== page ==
Alliance, Atlantis get backers’ OK to merge

Toppers express admiration for one another

TORONTO — Two shareholder votes to combine former competitors Alliance Communications and Atlantis Communications, held at the same location a few hours apart Wednesday, passed without a hitch.

Atlantis founder, president and CEO Michael MacMillan saluted Alliance founder, president and CEO Robert Lantos for having “the courage and the vision to leave and pursue what he really wanted.” And Lantos saluted MacMillan as “a fierce competitor who has built his company from scratch. He may be second place, but I am older than he is.”

While the Atlantis meeting was crisp and to the point, the Alliance meeting was a more emotional affair — particularly for Lantos, who stepped down from the podium for the last time as head of the company he founded in the mid-1980s.

Toward the end of the Alliance meeting, which was also the company’s annual general membership meeting, Lantos formally handed the reins over to a beaming MacMillan, saying, “He may be a runner and I a swimmer, but we are not all that different. We are in it to win.”

Lantos is giving up his management position to “return to storytelling.” He will focus on film and TV production, and has an exclusivity deal to work with Alliance Atlantis for the next three years.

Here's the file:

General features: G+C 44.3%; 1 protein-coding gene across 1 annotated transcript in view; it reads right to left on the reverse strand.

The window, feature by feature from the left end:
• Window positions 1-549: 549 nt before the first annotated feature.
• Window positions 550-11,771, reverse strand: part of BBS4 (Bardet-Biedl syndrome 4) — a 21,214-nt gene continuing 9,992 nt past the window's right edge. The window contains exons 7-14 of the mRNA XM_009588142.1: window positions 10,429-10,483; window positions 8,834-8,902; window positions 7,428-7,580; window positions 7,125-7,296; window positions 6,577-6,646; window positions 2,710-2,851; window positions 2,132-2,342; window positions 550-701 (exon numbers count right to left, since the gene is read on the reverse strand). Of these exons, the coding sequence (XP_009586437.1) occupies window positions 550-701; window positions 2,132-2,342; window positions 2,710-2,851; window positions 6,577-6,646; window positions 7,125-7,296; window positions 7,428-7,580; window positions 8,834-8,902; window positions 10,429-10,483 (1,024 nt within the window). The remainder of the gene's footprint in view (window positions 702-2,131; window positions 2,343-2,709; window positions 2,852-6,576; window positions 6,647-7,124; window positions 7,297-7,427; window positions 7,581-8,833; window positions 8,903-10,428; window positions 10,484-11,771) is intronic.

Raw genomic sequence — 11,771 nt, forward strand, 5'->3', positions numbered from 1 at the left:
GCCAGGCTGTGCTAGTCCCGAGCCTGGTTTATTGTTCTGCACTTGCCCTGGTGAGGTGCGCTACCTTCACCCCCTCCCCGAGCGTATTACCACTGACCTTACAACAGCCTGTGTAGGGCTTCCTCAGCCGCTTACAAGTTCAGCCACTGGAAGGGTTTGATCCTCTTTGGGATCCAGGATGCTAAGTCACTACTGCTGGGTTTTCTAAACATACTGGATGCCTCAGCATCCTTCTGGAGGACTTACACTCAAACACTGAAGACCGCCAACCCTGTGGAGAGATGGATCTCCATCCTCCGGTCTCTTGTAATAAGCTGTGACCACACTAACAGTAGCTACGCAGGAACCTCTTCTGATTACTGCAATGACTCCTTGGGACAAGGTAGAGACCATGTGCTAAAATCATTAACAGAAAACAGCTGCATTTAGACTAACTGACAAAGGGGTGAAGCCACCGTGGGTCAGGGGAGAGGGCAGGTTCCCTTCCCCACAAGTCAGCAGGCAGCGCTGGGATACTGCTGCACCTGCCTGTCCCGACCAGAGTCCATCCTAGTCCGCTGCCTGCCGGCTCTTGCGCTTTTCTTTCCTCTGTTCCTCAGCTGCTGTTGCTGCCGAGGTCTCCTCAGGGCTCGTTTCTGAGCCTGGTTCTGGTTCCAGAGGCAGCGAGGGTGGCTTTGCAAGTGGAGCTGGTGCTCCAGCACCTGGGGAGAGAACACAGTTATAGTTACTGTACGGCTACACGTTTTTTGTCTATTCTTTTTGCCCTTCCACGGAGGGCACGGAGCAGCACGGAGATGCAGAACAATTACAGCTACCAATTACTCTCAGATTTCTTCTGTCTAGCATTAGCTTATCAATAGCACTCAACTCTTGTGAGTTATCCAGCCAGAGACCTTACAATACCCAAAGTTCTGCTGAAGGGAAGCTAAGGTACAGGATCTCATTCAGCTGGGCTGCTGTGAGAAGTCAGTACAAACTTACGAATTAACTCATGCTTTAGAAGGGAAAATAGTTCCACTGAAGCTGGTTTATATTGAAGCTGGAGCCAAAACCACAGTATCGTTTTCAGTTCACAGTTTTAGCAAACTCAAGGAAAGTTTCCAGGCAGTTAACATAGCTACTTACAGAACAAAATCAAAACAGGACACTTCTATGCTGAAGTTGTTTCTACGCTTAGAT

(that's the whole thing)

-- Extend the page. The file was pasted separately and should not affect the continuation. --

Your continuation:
“It’s a very bizarre experience,” he told reporters afterward, “liberating and exhilarating on the one hand, and nostalgic and somewhat sad on the other. I leave this behind in order to move forward.”

Lantos also paid tribute to his old friend and colleague, Victor Loewy, who has worked with Lantos from the beginning of their careers and will be heading up film for the new company’s motion picture business.

The two of them are benefiting handsomely from the deal. Lantos will receive a severance of C$6.2 million ($4.1 million), and together he and Loewy hold more than $33 million worth of shares and options.

Both went over the advantages of the merger of Canada’s two largest film and TV entertainment companies — the savings from eliminating duplication and greater heft for international competition, riffs that both helmers have been playing since the merger was announced on July 20.

Although the transaction is technically a takeover of Atlantis by Alliance, with Atlantis shareholders receiving half a share of Alliance for each of their shares, Atlantis executives will dominate Alliance Atlantis Communications. There will be equal representation from both companies on the board of directors.

Together their production slate for 1998 is more than 300 hours of television. Pending Canadian regulatory approval, they will hold four specialty channels; a multimedia, animation and post-production company; plus a combined program library of more than 12,000 hours.

Alliance is also a major player in the Canadian feature film business as both a distributor and producer, and Lantos and MacMillan have said the merger will not diminish the company’s focus on feature films.

At the Alliance meeting, Lantos announced net earnings of $15.8 million, or $1.12 per share, up from $11.8 million, or $1 per share in 1997. Revenues were $254 million in fiscal 1998, up from $186 million last year.

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